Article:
Anxiety disorders have historically been the most common form of mental health issues among youth. The prevalence of these disorders increased dramatically during the coronavirus pandemic, according to research.
While anxiety disorders are certainly a concern among youth, children and teens shouldn’t necessarily avoid feeling anxiety. Anxiety can be a healthy and adaptive emotion as it’s key in anticipating and preparing for threatening situations. It also helps us to mobilize to accomplish important life tasks.
The cycle of anxiety avoidance
For some children, anxiety leads to a pattern called the “cycle of avoidance,” which creates issues in many aspects of daily life. For example, a child who is afraid of dogs may begin avoiding playing at friends’ houses if they have dogs. This avoidance behavior successfully brings down anxiety in the short-term but reinforces the notion that safety comes from carefully avoiding dogs. This leads to more anxious vigilance for dogs and of course, more avoidance.
Sometimes, caregivers end up getting roped into helping their child avoid anxiety-provoking situations. For example, a teen who is anxious about giving a speech might convince their parents to contact the teacher so they can complete an alternative assignment. While the parent’s intervention in the situation might reduce the teen’s anxiety initially, it sends the message that anxiety is something to be feared and that the teen was incapable of handling this anxiety without the parent’s help. Children and teens can then become trapped in an avoidance cycle that ultimately lowers their ability to develop distress tolerance skills and independence.
Anxiety accommodation in families
Family accommodation is the term mental health providers use to refer to the many changes that family members make to their behavior to help a child avoid or reduce anxiety-related distress. It can be further broken down into two forms:
- Participation: Actively engaging in behaviors that allow the child to avoid anxiety
- Example: A parent ordering for their shy child in a restaurant
- Modification: Changing family routines or expectations to minimize a child’s anxiety
- Example: A family stops going to restaurants because the child finds the experience stressful
Anxiety accommodation is extremely common among parents (but also siblings, loved ones, teachers and even healthcare providers) of youth with anxiety, likely because it’s instinctual and well-intentioned. Parents have been programmed by evolution to notice and minimize their child’s distress. Yet the scientific findings are clear: for youth with significant anxiety, accommodation makes things worse.
Studies of youth with anxiety or obsessive-compulsive disorder (OCD) have repeatedly shown that increased family accommodation is associated with more severe symptoms, greater impairment and worse outcomes over time for the child.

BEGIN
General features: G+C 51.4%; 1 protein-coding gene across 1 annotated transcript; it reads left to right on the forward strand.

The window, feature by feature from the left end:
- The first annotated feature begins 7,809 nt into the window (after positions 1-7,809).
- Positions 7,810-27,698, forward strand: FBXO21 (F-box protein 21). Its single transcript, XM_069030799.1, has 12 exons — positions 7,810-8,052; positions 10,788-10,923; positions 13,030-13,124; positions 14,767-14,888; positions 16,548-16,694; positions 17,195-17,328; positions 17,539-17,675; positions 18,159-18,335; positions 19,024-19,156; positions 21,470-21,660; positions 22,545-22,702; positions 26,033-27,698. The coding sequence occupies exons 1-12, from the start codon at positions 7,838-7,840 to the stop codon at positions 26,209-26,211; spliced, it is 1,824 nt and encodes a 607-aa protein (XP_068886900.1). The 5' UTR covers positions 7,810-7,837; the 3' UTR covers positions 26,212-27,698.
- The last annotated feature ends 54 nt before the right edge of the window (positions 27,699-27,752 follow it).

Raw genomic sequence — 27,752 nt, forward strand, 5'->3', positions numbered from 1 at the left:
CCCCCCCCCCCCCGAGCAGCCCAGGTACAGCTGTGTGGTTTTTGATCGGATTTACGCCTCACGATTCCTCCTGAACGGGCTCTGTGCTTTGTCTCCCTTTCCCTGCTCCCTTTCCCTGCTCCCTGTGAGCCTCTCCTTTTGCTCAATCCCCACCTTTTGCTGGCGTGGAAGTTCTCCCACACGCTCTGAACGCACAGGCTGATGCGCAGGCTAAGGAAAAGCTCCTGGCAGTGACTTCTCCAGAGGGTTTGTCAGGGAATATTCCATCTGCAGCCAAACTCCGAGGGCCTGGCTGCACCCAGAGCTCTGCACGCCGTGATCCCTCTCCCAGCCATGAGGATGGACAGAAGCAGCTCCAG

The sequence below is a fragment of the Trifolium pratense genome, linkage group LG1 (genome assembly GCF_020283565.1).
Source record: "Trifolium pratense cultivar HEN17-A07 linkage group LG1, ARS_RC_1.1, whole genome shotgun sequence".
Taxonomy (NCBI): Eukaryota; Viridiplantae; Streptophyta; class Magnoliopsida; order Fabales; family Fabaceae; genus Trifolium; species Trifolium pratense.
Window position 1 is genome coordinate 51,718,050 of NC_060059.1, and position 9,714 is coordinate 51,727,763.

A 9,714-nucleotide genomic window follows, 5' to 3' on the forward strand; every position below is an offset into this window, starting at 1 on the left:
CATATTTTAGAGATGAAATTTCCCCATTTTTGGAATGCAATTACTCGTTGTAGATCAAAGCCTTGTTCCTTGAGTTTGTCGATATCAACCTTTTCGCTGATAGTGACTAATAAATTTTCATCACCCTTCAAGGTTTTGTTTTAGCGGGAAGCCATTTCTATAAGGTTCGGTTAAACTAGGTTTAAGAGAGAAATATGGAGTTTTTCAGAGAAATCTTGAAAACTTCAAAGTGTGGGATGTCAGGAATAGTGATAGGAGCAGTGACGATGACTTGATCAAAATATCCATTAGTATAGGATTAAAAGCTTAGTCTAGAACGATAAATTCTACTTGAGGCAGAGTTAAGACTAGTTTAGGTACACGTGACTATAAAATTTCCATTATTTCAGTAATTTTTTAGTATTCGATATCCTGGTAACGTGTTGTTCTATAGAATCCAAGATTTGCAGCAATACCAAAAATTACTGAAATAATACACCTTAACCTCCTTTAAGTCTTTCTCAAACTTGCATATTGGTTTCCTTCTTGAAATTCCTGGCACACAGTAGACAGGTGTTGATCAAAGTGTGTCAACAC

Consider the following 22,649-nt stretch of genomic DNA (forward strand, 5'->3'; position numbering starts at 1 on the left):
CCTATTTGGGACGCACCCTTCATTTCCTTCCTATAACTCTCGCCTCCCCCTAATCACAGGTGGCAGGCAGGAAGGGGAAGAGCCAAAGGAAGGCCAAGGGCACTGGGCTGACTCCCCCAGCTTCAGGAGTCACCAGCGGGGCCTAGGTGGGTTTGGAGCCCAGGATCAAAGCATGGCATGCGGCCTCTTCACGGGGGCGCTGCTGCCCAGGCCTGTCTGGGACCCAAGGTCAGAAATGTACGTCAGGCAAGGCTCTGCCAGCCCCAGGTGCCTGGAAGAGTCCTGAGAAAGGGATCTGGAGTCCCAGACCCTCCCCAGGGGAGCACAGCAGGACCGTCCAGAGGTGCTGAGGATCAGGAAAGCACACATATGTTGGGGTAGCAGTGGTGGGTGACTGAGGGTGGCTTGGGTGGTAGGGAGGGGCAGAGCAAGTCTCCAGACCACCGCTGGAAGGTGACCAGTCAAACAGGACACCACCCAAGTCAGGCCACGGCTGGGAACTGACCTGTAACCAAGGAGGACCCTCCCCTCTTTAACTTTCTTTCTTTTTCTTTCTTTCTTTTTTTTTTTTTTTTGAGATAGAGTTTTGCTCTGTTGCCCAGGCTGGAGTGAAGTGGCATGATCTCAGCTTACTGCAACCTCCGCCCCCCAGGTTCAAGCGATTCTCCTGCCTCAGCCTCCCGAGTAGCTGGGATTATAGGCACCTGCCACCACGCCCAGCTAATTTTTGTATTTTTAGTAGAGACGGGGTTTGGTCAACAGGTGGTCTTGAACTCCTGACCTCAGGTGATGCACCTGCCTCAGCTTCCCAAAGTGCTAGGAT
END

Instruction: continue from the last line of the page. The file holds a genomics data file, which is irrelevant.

Supportive Parenting for Anxious Childhood Emotions (SPACE)
If accommodation makes things worse, what is the alternative? Guidance comes from a treatment approach by psychologist Eli Lebowitz, PhD, at Columbia University called Supportive Parenting for Anxious Childhood Emotions (SPACE).
This therapy model teaches caregivers to reduce accommodations and replace them with supportive responses that validate the child’s distress and demonstrate confidence in the child’s ability to cope with the anxiety.
For example, a supportive parent using this model might say, “I understand how scared you are feeling and I’m certain you can handle it.”
Replacing accommodations with these responses gives the child a chance to learn that previously avoided situations are actually safe, and that they are capable of handling distress. As a result, children feel more capable of overcoming some of life’s biggest obstacles and are more likely to demonstrate resilience and self-reliance. Initial findings for this approach were very encouraging: children of parents who completed the parent-only SPACE program showed significant improvements in anxiety, equal to children who received gold-standard cognitive behavioral individual therapy for their anxiety.
Care for pediatric anxiety
Children’s Hospital Colorado has recently launched the Colorado OCD and Anxiety Program (COAP). COAP is one of the few clinics in the Rocky Mountain region that offers intensive outpatient programs for children and adolescents with anxiety or OCD. These programs combine caregiver-focused interventions to reduce family accommodation with youth-focused interventions including exposure with response prevention. COAP also offers many outpatient groups and individual therapy for youth struggling with these conditions. Providers who would like to refer families for an evaluation and treatment can call 720-777-6200 or visit the Pediatric Mental Health Institute.
Other organizations such as The Anxiety and Depression Association of America and The Society of Clinical Child and Adolescent Psychology offer information about evidence-based interventions for children with mental health disorders.
Books for parents:
- “Breaking Free of Child Anxiety and OCD” by Eli Lebowitz
- “You and Your Anxious Child” by Anne Marie Albano
- “Helping Your Anxious Child: A Step-by-Step Guide for Parents” by Ronald Rapee